7 Elements of Winning Creative Briefs

April 11, 2016

Creative briefs are standard tools in marketing and advertising. Yet, all too often, poorly conceived and executed creative briefs lead to uninspired deliverables. For creative briefs to succeed, there must be a balance between specific instructions and insights and leeway for your creative team to create.

Below we present the elements of effective creative briefs and why each is a critical component of a winning brief.


This section is fairly self-explanatory: Specify exactly what needs to be developed for the project. This requires that you plan, in advance, what channels you want to use.


Here, you want to identify what the campaign should accomplish. Is the goal to create awareness, knowledge, preference, purchase, or something else? Is there something you want to make the audience think, feel, or do? Be specific and express it as an action.

Positioning Statement

What is the strategic statement that positions this product/service within the category among other offerings? You might use the following template as an initial guide that you can play with to suit your needs: “For (target audience), (brand name) is the (product/service description) that (benefit) because (reason why).”

Unique Value Proposition

This is where you write, typically in very few words, what sets this product/service apart and makes it like no other. Don’t get too specific here or you will stifle the creatives’ ability to surprise you.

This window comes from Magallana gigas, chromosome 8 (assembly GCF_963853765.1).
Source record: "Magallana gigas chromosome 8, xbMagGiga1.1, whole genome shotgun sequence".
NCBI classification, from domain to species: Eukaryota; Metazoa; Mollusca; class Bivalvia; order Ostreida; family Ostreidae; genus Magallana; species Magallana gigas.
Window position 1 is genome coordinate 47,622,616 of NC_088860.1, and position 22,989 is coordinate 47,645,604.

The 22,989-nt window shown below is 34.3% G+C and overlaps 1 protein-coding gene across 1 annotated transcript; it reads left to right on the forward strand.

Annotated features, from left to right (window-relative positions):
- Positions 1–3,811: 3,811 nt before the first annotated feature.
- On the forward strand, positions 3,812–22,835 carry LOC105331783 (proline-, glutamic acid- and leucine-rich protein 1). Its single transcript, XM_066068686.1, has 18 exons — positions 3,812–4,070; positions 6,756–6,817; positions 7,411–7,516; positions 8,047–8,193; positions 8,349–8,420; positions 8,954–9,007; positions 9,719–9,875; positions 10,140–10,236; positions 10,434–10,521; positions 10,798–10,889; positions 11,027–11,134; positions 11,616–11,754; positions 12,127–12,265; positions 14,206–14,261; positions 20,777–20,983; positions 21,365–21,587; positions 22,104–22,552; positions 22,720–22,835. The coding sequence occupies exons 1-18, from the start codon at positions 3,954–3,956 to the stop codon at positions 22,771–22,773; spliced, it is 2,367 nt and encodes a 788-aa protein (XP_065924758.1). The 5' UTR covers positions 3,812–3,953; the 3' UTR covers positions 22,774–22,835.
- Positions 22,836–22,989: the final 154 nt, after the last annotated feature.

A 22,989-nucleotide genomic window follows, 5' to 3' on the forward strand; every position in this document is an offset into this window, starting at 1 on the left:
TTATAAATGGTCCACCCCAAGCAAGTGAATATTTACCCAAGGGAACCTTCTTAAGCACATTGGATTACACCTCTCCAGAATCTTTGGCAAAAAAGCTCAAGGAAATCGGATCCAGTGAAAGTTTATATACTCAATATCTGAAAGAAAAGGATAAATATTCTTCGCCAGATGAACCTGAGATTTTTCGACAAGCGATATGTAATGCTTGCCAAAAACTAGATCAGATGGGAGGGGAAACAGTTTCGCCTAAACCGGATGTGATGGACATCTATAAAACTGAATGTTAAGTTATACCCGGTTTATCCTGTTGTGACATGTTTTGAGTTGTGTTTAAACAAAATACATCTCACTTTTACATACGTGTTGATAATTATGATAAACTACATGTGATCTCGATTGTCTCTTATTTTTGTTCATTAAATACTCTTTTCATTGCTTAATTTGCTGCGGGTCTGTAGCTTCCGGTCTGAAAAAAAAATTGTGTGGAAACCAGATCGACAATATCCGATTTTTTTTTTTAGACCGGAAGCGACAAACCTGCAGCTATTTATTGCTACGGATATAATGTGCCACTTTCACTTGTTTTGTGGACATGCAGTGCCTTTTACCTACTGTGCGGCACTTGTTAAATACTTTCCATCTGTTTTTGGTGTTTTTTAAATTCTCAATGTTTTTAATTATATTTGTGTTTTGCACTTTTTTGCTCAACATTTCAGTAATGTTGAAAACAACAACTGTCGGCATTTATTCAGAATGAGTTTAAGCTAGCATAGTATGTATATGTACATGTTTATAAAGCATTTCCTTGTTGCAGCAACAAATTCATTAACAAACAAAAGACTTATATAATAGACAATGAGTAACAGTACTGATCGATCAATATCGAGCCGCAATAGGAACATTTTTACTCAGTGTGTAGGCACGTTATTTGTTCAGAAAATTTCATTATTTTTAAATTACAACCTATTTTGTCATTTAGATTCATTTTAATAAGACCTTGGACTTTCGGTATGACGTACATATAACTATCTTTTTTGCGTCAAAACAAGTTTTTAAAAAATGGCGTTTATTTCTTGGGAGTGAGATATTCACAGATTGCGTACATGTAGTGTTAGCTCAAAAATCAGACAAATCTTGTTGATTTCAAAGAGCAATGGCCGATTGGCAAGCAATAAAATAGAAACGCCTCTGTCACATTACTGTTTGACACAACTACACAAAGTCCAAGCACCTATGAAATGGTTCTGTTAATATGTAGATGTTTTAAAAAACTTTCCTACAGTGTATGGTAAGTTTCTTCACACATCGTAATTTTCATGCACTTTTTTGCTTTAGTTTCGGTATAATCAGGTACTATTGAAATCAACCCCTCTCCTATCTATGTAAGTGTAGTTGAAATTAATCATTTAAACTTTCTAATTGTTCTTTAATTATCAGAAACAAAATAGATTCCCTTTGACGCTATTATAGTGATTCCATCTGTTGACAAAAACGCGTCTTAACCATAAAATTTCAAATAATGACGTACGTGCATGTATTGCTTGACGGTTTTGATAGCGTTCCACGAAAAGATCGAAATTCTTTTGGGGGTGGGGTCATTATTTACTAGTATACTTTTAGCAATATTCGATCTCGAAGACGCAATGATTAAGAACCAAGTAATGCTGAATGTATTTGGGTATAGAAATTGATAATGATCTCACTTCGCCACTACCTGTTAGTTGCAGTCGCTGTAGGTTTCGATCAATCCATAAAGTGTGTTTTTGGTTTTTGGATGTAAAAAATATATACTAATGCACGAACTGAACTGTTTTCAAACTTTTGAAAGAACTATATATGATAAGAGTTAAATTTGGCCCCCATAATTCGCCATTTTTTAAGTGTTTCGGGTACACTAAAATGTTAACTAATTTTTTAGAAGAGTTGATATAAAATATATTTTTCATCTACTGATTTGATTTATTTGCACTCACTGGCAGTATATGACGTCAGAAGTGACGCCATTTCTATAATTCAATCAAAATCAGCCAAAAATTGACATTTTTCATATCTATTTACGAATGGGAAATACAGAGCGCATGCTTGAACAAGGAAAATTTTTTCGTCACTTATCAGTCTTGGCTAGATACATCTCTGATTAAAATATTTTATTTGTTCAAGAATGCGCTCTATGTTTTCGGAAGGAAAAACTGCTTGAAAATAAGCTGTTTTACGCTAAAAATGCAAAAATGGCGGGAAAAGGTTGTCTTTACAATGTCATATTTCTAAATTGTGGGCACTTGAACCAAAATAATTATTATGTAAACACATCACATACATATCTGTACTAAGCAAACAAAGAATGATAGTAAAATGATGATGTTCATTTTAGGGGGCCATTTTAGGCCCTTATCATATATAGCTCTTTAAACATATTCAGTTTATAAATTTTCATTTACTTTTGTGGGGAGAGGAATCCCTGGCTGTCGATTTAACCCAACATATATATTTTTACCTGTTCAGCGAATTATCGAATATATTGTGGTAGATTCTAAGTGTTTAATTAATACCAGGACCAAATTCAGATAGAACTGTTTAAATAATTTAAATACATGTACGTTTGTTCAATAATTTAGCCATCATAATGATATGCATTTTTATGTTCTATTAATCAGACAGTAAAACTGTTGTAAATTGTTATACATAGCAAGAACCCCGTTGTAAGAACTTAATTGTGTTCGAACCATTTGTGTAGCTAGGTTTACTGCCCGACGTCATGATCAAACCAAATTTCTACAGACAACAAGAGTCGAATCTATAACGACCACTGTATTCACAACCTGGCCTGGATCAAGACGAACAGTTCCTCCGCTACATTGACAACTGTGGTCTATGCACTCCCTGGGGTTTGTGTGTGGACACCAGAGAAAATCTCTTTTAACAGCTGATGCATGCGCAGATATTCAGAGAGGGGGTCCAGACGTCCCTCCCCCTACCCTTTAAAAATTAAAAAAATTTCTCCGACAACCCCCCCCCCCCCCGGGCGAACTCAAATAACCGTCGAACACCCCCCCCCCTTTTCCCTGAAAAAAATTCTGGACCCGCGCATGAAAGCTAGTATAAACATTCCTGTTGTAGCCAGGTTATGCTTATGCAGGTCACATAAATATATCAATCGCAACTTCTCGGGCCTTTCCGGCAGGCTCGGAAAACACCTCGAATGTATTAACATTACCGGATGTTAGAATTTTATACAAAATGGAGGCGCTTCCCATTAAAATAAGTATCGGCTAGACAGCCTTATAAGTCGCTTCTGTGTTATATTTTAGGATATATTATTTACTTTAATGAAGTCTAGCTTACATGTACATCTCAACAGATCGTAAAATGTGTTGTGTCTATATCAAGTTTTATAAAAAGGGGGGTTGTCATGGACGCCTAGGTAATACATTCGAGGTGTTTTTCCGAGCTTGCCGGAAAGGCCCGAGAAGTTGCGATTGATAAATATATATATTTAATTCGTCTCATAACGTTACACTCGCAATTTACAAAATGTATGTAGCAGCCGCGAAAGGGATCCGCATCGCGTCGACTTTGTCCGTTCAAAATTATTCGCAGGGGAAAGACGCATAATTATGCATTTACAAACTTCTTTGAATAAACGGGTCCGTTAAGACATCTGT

Target Audience

Who are you trying to reach? This is more about how real people think, feel and act than about demographic percentages. Your goal should be to create a picture of your audience that the creative team can then visualize. You want to go beyond the age, location and gender profiles to include lifestyle insights.

Reasons to Believe

List the features and benefits that make up your competitive advantage. List both the rational and the emotional reasons.


Identify the tone you want to project. Is this a luxury hotel or a healthcare clinic? Each requires a specific voice.


This is where you provide additional information that the creative team should know. You might include consumer insights and key research findings and implications.


Is there anything the team must do with the creative piece(s) to be in legal and brand partner compliance? This step should not be overlooked if there are potential issues that need addressing.

As you work through your creative briefs, this template can serve as a helpful guideline. But the most important thing to remember is that a complete and thorough creative brief is just the beginning.